Defendant got out of his car, went over to Cineceros, then walked around the corner and came back to Cineceros' car with Contreras. Contreras reached under his belt or shirt, pulled out a paper bag, reached into the Cineceros car and handed the bag to Cineceros. The police then came upon the scene and placed Contreras and defendant under arrest. The substance in the paper bag was determined to be heroin.
Defendant and Contreras each testified in his own defense. Defendant's defense was that he never had any dealings with narcotics. He testified that he had met Contreras approximately two years earlier. He admitted going to the bar where he saw Contreras; that his purpose was to try to get from Contreras $200 which was owed to him; that while in the bar Contreras introduced him to Cineceros.
Defendant stated that he agreed to take Contreras to a location where Contreras said he would pay him the $200 debt. The location was near where the pickup truck was parked. Defendant went over and talked with Miguel Fierro who was sitting in the pickup truck. Contreras had previously introduced Fierro to defendant as a friend and partner.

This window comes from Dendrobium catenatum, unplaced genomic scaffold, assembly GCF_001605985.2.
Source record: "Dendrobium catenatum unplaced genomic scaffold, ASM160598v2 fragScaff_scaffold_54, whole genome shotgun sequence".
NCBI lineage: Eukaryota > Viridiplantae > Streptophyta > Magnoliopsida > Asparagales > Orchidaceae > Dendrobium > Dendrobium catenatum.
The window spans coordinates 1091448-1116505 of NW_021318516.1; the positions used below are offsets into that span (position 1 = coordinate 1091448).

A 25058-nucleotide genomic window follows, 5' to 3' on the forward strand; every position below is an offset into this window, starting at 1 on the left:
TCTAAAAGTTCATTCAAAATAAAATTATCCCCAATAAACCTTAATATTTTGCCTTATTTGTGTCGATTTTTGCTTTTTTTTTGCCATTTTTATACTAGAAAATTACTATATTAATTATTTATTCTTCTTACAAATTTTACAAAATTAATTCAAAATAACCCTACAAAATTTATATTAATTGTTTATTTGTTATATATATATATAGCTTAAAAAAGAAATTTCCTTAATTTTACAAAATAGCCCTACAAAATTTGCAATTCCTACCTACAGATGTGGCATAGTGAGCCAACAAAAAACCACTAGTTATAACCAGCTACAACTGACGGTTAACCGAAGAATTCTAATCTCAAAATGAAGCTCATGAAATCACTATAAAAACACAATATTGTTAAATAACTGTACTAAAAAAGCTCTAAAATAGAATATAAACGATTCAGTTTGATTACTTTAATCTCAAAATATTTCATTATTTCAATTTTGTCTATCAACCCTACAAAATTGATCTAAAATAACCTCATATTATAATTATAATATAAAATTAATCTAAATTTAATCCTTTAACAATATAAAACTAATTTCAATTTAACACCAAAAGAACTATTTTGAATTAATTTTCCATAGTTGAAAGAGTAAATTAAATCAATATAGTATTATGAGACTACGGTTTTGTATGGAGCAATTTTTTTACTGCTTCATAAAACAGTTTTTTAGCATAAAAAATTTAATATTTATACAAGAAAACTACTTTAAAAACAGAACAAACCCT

Defendant talked to Fierro in an effort to get the money which Contreras owed him. Fierro said that he would give defendant the $200 owed by Contreras but that it would be about three blocks away and that defendant should follow him. Defendant did this. After they stopped, Contreras got out and talked with Fierro. Fierro gave Contreras a package which Contreras put under his shirt or jacket. Fierro also gave defendant $80. Defendant then drove Contreras to a location the latter desired and dropped him off. Contreras requested defendant to go to the bar and send Cineceros back to this location.